The TRUTH About Reading

wednesdays with wayne Aug 31, 2022

A few decades ago, while earning my PhD, I was working as an employee assistance counselor. One of the major railroads was in our client services group. And one day, a man comes into my office dressed in overalls, he pulls his newspaper from his back pocket and lays it on the desk as he sits down. 


He looked distraught.

Was he here for help with drugs or alcohol?

Was he here for his relationship that’d gone badly?


I’d pretty much heard it all. And I was eager to help.


After I asked him how I could help him, noting that he looked almost defeated and that I was there to help him, his gaze slid up from his shoes to meet my eyes.


“The department of transportation is changing their rules.”


“Oh, and that affects you?”


“Yes sir. I’m an engineer.”


“Of the big trains? That’s awesome.” I smiled, truly awe-struck. My thoughts fleeted - That’s a lot of responsibility and not something I could do, that’s for sure.


“Yes,” came the simple reply. His eyes dropping again, comfort being found in tracing the dusty cracks of the tiled floor.


“So how can I help you?”


“There are new rules coming out from the Department of Transportation. They want me to take a test.”


“Oh, you need help preparing for…”


He cut me off… tears welling in his eyes – 


“I can’t read.”


My face dropped. My eyes darted to the newspaper he’d set on the desk and back to meet his. I offered him a box of tissues. He was embarrassed. I needed to make it okay for him to tell me the rest of his story.


“I can’t read,” he said. “Every day, I’ll get up and get ready for work. I’ll head down to the diner and buy a newspaper outside. I’ll fold the newspaper up and put it in my back pocket. Then, while I’m getting my morning coffee and breakfast, I’ll watch the news. I’ll pull out my paper and see if there’s anything in it that looks like what’s on TV. Then, when I get to work, I’ll have the newspaper in my back pocket and can talk about the news. People will think I can read.”


My mind was whirring. I’d heard a lot from people, literally, I had heard stories of sex, drugs, and rock ‘n roll. But I’d never heard this.

His preparation and ability to simply get by in the world was so elaborate.


And now, his world was crashing down because there was a test that he couldn’t take in order to keep his job. And this man who couldn’t read was in charge of thousands and thousands of tons of steel heading on rails from here to who knows where. 


I had to help him. And I had to learn more about how to help him.


Since then, I’ve learned that illiteracy is a hidden, embarrassing, and completely correctable problem for people of ALL walks of life from fast food restaurant workers to teachers and other professionals (yes, really).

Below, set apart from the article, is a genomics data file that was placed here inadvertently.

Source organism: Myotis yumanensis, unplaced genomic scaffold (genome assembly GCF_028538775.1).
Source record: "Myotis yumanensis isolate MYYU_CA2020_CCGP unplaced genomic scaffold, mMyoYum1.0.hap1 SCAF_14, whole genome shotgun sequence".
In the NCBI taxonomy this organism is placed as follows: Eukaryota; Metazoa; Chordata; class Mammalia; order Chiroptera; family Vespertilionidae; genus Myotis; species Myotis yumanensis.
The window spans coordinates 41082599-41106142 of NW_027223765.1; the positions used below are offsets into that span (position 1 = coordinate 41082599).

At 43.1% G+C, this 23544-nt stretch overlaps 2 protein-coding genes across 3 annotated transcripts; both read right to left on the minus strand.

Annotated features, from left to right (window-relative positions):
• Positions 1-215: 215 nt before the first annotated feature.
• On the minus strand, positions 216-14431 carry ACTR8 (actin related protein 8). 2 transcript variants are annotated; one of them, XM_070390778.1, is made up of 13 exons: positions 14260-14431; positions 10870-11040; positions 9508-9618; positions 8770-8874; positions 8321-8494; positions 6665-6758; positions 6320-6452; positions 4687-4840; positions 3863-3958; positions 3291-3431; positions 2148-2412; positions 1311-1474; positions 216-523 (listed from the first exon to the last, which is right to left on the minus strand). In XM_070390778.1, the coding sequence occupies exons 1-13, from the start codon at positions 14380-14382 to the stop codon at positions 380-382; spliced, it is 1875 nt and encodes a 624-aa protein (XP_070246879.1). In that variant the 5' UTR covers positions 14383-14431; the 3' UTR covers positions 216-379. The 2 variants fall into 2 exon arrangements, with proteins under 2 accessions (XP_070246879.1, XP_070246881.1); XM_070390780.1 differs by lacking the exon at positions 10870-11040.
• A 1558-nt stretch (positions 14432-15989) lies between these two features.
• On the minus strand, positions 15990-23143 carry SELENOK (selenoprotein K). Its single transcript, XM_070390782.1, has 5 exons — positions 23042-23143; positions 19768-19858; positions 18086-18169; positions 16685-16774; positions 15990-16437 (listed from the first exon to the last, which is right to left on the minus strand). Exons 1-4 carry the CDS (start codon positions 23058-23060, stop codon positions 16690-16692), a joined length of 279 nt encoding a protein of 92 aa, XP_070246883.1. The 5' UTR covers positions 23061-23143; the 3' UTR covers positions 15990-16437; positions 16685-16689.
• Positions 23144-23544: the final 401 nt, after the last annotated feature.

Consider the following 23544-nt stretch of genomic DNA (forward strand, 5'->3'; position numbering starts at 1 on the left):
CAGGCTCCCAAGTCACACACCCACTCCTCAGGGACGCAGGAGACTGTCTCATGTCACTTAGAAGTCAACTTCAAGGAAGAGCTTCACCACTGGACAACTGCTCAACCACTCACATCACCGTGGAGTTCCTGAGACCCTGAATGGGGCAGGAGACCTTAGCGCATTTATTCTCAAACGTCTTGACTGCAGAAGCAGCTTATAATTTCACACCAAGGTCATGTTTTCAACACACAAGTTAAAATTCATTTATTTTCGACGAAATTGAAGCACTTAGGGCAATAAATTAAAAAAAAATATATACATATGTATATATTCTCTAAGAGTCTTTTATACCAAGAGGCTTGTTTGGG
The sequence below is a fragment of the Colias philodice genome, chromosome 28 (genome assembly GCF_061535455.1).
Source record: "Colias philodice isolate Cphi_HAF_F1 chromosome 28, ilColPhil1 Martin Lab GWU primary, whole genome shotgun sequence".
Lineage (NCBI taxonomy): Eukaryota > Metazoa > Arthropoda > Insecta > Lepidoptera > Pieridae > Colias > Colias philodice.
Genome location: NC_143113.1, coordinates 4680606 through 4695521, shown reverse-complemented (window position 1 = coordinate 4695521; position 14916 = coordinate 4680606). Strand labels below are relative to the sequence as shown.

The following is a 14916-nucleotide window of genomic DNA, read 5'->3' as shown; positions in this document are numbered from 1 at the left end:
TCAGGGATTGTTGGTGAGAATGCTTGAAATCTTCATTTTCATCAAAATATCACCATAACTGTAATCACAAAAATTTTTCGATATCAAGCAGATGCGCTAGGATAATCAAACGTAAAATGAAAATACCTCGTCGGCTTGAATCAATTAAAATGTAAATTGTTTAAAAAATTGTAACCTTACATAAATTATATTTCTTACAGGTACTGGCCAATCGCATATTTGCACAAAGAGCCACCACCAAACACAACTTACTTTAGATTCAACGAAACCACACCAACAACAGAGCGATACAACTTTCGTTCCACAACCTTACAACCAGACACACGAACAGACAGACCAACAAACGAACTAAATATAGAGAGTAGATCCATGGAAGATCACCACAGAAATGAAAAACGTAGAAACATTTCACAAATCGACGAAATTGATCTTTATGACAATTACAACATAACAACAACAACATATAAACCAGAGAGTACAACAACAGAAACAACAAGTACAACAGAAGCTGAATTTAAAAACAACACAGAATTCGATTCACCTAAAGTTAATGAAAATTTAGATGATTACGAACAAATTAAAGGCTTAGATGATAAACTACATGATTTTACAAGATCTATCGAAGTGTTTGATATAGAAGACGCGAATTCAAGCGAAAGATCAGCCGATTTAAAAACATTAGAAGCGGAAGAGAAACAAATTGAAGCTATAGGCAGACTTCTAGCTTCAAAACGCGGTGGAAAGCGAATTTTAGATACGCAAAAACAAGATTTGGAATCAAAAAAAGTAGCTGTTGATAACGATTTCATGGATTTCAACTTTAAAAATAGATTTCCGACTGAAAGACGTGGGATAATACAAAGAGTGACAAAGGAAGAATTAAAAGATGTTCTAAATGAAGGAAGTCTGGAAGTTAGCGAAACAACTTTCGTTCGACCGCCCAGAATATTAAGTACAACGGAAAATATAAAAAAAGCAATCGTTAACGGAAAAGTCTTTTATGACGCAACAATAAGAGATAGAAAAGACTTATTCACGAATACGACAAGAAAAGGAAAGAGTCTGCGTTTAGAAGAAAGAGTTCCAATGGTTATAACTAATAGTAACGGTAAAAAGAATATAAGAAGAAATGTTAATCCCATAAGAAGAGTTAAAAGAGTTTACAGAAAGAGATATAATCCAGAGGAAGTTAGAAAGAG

There’s a hidden crisis in America. 

Right now, the statistics are that 21% of adults in America are illiterate. And worse, this will shock you, 54% of adults in America have a literacy level measured at below a 6th grade level.


Think about it. If 54% of American adults are functionally illiterate and 21% are categorically illiterate, you’ve met them and may not know.


The world needs critical thinkers.

The world needs people who can read and synthesize information.

The world needs us, the fortunate 46%, who can read above a sixth-grade level.


I’m blessed to have you as a reader of my blog. And it’s an honor to say that I am supporting a documentary about literacy in America.

The Truth About Reading is a film worth seeing when it comes out. It’s going to expose the school system as we know it. But it’s not a “gotcha” film. It’s about the way back from the troubles we, as a country and as a world, have gotten into.


I invite you to watch this trailer on YouTube: 


I’m a fan of learning and helping others to grow and learn. 

You don’t have to be passionate about literacy. 

I am. I’d simply encourage you to find something that matters to you, bigger than you, and support it in a way that will make a difference in the world.


Most people didn’t know that I care about literacy that way. I do. I care about reading. And I care about our youth and adults having financial literacy, as well.


Look out for The Truth About Reading.


Find your passion for helping others.


Take action, even if it’s just a little action. Every little action does help.


And yes, with the train engineer, I got him into a program. His eyes lit up and his smile broadened the next time I saw him. He was on his way.


Keep making YOUR magic.


I’ll see you here next week!


= Wayne = 


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